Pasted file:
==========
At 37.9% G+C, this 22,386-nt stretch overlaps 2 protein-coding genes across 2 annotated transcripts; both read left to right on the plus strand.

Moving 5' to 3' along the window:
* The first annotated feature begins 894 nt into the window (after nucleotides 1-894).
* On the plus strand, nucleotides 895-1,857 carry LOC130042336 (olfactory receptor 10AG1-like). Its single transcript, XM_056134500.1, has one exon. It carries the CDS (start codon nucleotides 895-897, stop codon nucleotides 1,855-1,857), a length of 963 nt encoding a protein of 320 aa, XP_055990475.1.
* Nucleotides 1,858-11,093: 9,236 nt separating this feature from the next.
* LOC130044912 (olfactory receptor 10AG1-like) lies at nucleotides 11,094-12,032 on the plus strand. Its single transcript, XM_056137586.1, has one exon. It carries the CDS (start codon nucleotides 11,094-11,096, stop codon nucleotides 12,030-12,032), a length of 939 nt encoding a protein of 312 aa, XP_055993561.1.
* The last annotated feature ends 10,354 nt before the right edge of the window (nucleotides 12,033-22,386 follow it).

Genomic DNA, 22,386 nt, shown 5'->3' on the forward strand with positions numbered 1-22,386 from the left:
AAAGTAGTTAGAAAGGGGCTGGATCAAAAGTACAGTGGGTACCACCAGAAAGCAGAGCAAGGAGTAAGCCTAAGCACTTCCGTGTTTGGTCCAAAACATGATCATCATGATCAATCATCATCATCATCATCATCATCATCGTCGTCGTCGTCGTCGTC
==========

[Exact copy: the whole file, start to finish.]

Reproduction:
At 37.9% G+C, this 22,386-nt stretch overlaps 2 protein-coding genes across 2 annotated transcripts; both read left to right on the plus strand.

Moving 5' to 3' along the window:
* The first annotated feature begins 894 nt into the window (after nucleotides 1-894).
* On the plus strand, nucleotides 895-1,857 carry LOC130042336 (olfactory receptor 10AG1-like). Its single transcript, XM_056134500.1, has one exon. It carries the CDS (start codon nucleotides 895-897, stop codon nucleotides 1,855-1,857), a length of 963 nt encoding a protein of 320 aa, XP_055990475.1.
* Nucleotides 1,858-11,093: 9,236 nt separating this feature from the next.
* LOC130044912 (olfactory receptor 10AG1-like) lies at nucleotides 11,094-12,032 on the plus strand. Its single transcript, XM_056137586.1, has one exon. It carries the CDS (start codon nucleotides 11,094-11,096, stop codon nucleotides 12,030-12,032), a length of 939 nt encoding a protein of 312 aa, XP_055993561.1.
* The last annotated feature ends 10,354 nt before the right edge of the window (nucleotides 12,033-22,386 follow it).

Genomic DNA, 22,386 nt, shown 5'->3' on the forward strand with positions numbered 1-22,386 from the left:
AAAGTAGTTAGAAAGGGGCTGGATCAAAAGTACAGTGGGTACCACCAGAAAGCAGAGCAAGGAGTAAGCCTAAGCACTTCCGTGTTTGGTCCAAAACATGATCATCATGATCAATCATCATCATCATCATCATCATCATCGTCGTCGTCGTCGTCGTC